Halbach Axial Flux Motor

safe

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Halbach Axial Flux Motor

http://www.launchpnt.com/capabilities/electric-motor-design.html

LaunchPoint has completed optimization and initial prototyping for a high efficiency, high power density, Halbach array electric motor. With a total weight of only 1.4 pounds, this motor produces 7 horsepower at 8400 rpm with 95 percent efficiency. At 5 horsepower per pound, this motor has a higher power density than any other motor on the market. The brushless, axial flux permanent magnet design is highly tolerant of temperature and centrifugal effects, and the ironless rotor and stator eliminate iron eddy current and hysteresis losses.

http://www.geminielectricmotor.com/A Solution for the Future.htm



http://goldeneye.ethz.ch/motoren/electric/inrunner/index_EN/



 
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safe

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http://www.matchrockets.com/images/circhalbach.jpg

Apparently this is a (relatvely) new way to order the magnets so that you do not need an iron core.

This brings up an idea... :unsure:

What if you created a bicycle chainring that held the Halbach array attached to them and then mount onto the frame the coils to create the magnetic field. Then by applying multiphase (three or more) you can control the chainring like a motor... the chainring in effect "becomes" the motor.

No geardowns.

No extra chains.

Very high power to weight ratio.

...the only thing I'm not sure about is the torque at low rpms.

(will require some more study)

Will require multiphase controller.
 
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safe

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Halbach Torque and Power

This is very good news...

The AC Induction motor has behavior that does not cut out abruptly at increasing rpm (frequency) because the slip of the rotor is without cogging. An AC Induction motors iron rotor has no orientation to it's magnetism.

The Halbach motor design is actually in some ways like an AC Induction motor because it too has no cogging. The Halbach array has a flat magnetic field on one side and nothing on the other. The Halbach motor then is set to motion entirely by the frequency of the magnetic coils.... so just like the AC Induction motor the behavior is that of:

"Field Weakening"

...this almost feels like finding the "Holy Grail". :cool:

This seems to have all the advantages of the brushless permanent magnet motor (lightweight) AND the AC induction motor (wide powerband).

The real genius of this motor design is that you eliminate the core since it's no longer a part of how magnetic fields are created. The motor uses a sort of "closed loop" from coil to coil... so many of the issues of other motors sort of vanish.

I'm somewhat stunned.... :eek:

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Drop the idea about a chainring mounted motor, the needed rpm looks to be too low (100 rpm) for that to be efficient. However, at 500 rpm (multiple pole design) a simple geardown using the chain would be enough. It should be possible to rig something up that uses the stock bicycle chain. (11 tooth motor, 55 tooth chainring, ~30 tooth rear wheel sprocket)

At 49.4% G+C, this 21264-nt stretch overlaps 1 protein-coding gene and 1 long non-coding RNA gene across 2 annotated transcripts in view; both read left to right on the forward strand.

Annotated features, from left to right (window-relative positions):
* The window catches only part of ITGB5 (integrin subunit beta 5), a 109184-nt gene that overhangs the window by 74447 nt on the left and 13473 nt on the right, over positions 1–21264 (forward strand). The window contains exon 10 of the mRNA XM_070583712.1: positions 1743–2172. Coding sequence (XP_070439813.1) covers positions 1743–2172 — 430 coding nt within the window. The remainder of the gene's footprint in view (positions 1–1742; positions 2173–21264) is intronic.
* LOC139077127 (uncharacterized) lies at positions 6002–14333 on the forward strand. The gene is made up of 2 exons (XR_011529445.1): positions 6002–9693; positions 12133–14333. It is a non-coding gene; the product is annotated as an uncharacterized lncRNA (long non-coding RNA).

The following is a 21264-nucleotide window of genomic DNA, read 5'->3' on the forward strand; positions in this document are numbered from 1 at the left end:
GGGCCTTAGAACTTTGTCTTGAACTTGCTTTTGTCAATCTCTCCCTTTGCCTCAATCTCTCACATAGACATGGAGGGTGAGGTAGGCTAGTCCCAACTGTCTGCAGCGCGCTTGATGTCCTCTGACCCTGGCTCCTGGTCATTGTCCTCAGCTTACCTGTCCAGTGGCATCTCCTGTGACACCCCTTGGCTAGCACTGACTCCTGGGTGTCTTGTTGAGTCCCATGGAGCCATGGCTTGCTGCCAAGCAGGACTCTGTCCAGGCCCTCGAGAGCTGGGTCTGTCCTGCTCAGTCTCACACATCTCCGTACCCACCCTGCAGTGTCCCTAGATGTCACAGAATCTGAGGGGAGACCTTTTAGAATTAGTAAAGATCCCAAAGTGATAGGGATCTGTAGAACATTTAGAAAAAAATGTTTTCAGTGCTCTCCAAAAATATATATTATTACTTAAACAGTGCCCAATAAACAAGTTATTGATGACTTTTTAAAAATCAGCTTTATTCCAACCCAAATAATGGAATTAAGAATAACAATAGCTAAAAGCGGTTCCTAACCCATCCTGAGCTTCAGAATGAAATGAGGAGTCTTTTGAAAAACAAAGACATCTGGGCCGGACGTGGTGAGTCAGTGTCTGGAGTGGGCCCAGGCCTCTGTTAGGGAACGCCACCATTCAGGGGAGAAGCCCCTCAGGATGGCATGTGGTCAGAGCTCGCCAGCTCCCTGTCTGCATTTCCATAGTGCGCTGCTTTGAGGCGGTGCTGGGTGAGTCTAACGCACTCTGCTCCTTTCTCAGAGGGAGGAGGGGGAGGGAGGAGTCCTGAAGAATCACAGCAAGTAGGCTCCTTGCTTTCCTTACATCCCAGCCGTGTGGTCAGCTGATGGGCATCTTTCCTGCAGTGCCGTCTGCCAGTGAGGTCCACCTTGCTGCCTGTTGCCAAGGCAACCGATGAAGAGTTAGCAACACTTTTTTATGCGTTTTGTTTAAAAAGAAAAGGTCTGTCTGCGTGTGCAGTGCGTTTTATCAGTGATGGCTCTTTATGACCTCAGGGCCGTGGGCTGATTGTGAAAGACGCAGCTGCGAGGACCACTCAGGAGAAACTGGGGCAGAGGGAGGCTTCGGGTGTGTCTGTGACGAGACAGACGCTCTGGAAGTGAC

http://eprints.whiterose.ac.uk/868/1/zhuzq10.pdf
 

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AussieJester

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Still trolling threads at Endless Sphere i see Safe... If CNCAdict from ES gets interested we will see some on ebikes within 6 months. That said he has been AWOL for awhile was meant to have the RC motor design concept ramped up for ebike use and in production by now...Tiz definately an interesting motor though.

I like the size too



KiM
 

safe

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It's A Huge Breakthrough !!! (no joke)

Don't you realize the significance of this?

What this means is that you can get the lightweight high power-to-weight performance of the standard permanent magnet motor and also get the field weakening of the AC induction motor.

You can literally get it all and not just parts in one motor.

PLUS....

There is no core to these things so you have no cogging, no hysteresis, no eddy currents to deal with.

This was really only invented at Lawrence Livermore Labs just recently (1980's), which explains why it's not known about much by the rest of the world. Most people will continue to use the standard permanent magnet motor configuration until they wake up to this idea.

What is surprising is how relatively simply the invention is...

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Not only that, but since there are no return paths for the magnetic flux lines you can INCREASE the pole count significantly without suffering the magnitude of losses that an AC induction motor endures. This means that you can get LOW RPM motors to work well... which means the "Holy Grail" of motors that do not require complex geardowns is possible.

If the base speed of a 60 Hz 2 Pole motor is 3600 rpm,

then the base speed of a 60 Hz 8 Pole motor is 3600 / 4 = 900 rpm,

and the the base speed of a 60 Hz 12 Pole motor is 3600 / 6 = 600 rpm. :D

 
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safe

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Harmonics "Need Not Apply"

It becomes obvious that using Harmonics like the Third Harmonic Injection for AC Induction motors becomes no longer necessary or even desired.

Why did we want harmonics?